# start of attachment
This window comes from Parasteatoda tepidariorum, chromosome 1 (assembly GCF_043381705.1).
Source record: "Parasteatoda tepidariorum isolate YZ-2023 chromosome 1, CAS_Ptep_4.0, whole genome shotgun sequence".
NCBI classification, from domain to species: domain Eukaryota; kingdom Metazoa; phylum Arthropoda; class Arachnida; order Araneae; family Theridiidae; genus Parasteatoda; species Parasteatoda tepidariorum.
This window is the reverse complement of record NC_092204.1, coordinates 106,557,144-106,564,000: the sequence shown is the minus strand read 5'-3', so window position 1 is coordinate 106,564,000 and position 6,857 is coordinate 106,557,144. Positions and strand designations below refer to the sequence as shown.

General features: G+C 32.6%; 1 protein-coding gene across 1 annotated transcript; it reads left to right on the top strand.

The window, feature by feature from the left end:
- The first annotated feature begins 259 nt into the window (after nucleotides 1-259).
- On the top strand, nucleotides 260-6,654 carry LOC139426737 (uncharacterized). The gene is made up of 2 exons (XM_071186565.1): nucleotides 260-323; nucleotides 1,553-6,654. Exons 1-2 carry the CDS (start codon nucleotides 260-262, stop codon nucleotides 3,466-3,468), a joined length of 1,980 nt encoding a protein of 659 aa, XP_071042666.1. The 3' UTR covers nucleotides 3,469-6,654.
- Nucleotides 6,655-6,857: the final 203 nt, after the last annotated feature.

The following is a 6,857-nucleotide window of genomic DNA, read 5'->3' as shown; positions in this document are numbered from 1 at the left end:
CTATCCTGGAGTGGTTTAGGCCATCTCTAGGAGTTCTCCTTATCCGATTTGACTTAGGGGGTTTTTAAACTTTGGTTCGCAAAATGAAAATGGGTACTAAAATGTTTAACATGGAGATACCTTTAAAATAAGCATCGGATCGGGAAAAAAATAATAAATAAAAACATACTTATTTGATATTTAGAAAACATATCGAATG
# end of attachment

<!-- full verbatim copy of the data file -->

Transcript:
This window comes from Parasteatoda tepidariorum, chromosome 1 (assembly GCF_043381705.1).
Source record: "Parasteatoda tepidariorum isolate YZ-2023 chromosome 1, CAS_Ptep_4.0, whole genome shotgun sequence".
NCBI classification, from domain to species: domain Eukaryota; kingdom Metazoa; phylum Arthropoda; class Arachnida; order Araneae; family Theridiidae; genus Parasteatoda; species Parasteatoda tepidariorum.
This window is the reverse complement of record NC_092204.1, coordinates 106,557,144-106,564,000: the sequence shown is the minus strand read 5'-3', so window position 1 is coordinate 106,564,000 and position 6,857 is coordinate 106,557,144. Positions and strand designations below refer to the sequence as shown.

General features: G+C 32.6%; 1 protein-coding gene across 1 annotated transcript; it reads left to right on the top strand.

The window, feature by feature from the left end:
- The first annotated feature begins 259 nt into the window (after nucleotides 1-259).
- On the top strand, nucleotides 260-6,654 carry LOC139426737 (uncharacterized). The gene is made up of 2 exons (XM_071186565.1): nucleotides 260-323; nucleotides 1,553-6,654. Exons 1-2 carry the CDS (start codon nucleotides 260-262, stop codon nucleotides 3,466-3,468), a joined length of 1,980 nt encoding a protein of 659 aa, XP_071042666.1. The 3' UTR covers nucleotides 3,469-6,654.
- Nucleotides 6,655-6,857: the final 203 nt, after the last annotated feature.

The following is a 6,857-nucleotide window of genomic DNA, read 5'->3' as shown; positions in this document are numbered from 1 at the left end:
CTATCCTGGAGTGGTTTAGGCCATCTCTAGGAGTTCTCCTTATCCGATTTGACTTAGGGGGTTTTTAAACTTTGGTTCGCAAAATGAAAATGGGTACTAAAATGTTTAACATGGAGATACCTTTAAAATAAGCATCGGATCGGGAAAAAAATAATAAATAAAAACATACTTATTTGATATTTAGAAAACATATCGAATG